“We have had no heating since December and we have a problem with rats. We’ve been forgotten about. At night I have carried a knife on the way back from my job in Poundland.”
Local shopkeepers believe council cuts are part of the problem.
Shopkeeper Abdul Ismail said: “The council aren’t looking after the area but it’s not their fault as they are stretched. It hasn’t been cleaned up for 25 years.”
When asked what the solution was, he said: “They need bobbies on the street and bin collections. Not more cuts.”
Crisis charity worker Steve Baker – who helps run a drop-in centre for the homeless – said: “This area is one of the most deprived in England. And there’s been massive cuts to the police and local government. That’s something the Home Secretary needs to address.
“We don’t just get the homeless, we get people who have finished their shift at Tesco or on lunch come in for a free meal in their uniform and they shouldn’t have to do that as they have a job.”
Latest figures show violent crime is up by four per cent in the area.
In February there were 158 crimes, including 45 violent or sexual.
But Avon and Somerset Police has to make £17 million in savings by 2021, said its independent Police and Crime Commissioner Sue Mountstevens.
She said: “We have reached the point where enough is enough and policing in Avon and Somerset cannot be stretched any further.”
Community leaders in Bristol said the area he grew up in had improved a lot in the last 20 years.
Mohammed Elsharif said: “Stapleton Road is the real Bristol. It is a vibrant area in the city made up of a mix of different nationalities, races and religions all living and working together.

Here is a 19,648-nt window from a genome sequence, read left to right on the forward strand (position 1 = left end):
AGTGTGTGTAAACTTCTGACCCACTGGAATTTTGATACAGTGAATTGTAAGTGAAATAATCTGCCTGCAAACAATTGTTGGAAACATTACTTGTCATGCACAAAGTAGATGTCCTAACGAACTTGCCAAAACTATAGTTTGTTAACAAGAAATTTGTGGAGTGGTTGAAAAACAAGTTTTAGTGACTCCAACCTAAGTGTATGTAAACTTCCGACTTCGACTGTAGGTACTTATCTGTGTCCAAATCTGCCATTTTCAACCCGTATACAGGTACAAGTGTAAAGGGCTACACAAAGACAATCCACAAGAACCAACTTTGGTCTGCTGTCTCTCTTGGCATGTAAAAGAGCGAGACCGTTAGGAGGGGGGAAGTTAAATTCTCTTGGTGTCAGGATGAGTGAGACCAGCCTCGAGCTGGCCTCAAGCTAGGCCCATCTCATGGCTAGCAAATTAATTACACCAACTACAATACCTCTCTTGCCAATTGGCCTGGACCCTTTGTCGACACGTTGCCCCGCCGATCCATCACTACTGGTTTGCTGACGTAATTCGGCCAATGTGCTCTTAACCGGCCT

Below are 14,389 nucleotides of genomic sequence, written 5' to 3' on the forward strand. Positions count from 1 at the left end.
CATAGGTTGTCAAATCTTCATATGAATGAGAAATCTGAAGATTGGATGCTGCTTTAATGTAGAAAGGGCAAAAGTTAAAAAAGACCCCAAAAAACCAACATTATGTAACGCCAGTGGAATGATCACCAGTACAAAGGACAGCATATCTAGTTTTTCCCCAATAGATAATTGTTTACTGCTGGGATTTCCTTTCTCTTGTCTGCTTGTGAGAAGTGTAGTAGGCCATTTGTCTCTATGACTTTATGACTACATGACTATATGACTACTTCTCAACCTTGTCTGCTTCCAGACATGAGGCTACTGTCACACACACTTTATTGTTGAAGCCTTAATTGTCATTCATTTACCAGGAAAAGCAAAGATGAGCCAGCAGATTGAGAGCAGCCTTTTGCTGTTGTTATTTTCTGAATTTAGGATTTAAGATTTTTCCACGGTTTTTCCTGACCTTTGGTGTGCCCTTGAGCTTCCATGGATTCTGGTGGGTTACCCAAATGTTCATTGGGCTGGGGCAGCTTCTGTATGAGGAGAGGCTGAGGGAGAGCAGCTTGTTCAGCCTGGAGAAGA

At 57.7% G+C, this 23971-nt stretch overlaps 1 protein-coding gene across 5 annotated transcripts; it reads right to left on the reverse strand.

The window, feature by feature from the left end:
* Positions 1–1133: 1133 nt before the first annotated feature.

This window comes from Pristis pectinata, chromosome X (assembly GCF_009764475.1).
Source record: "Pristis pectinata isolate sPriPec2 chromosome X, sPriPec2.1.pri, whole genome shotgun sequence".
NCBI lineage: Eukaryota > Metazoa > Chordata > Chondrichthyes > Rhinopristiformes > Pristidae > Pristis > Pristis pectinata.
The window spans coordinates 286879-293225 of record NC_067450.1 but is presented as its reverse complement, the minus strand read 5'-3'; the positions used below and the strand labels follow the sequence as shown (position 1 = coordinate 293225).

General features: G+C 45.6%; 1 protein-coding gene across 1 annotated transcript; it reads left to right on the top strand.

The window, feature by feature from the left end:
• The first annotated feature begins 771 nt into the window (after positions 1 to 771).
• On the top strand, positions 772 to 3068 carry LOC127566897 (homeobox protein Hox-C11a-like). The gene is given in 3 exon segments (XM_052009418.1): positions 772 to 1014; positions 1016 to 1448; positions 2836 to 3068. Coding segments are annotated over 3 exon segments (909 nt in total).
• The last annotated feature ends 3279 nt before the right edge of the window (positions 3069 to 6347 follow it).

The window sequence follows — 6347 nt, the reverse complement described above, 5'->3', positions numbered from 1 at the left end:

“The real issues are about equal employment, education and opportunities for young people.
“A lot of work has been taking place in the community to tackle those issues and make sure our young people can contribute in a meaningful way.
“It’s insulting to still hear Stapleton Road being described as the most dangerous place when I just don’t think that’s the case any more.”
Mr Javid moved from Bristol in his late teens to study at university. He then worked in banking, becoming a vice president at Chase Manhattan Bank aged 25 before entering Parliament.
In a speech last week, Mr Javid, 47, said: “There were pupils at my school who shoplifted and they asked me if I wanted to help. There were drug addicts who stood near my school gates and told me that if I joined in, I too could make some easy money.
“But I was lucky. I had loving and supporting parents who gave me the security that I needed.
"I had some brilliant teachers who motivated me and took me much further than I think even they expected.”
The Home Office said last night: “The Home Secretary lived on Stapleton Road around 40 years ago. Although he remembers it as a challenging neighbourhood he recalls it fondly.
“He has made clear his personal commitment to tackling crime, wherever it occurs. The Government announced an increase of over £1billion in police funding this year.
“Avon and Somerset will receive more than £300million in 2019-2020 including council tax, an increase of £21.5million on 2018-2019.”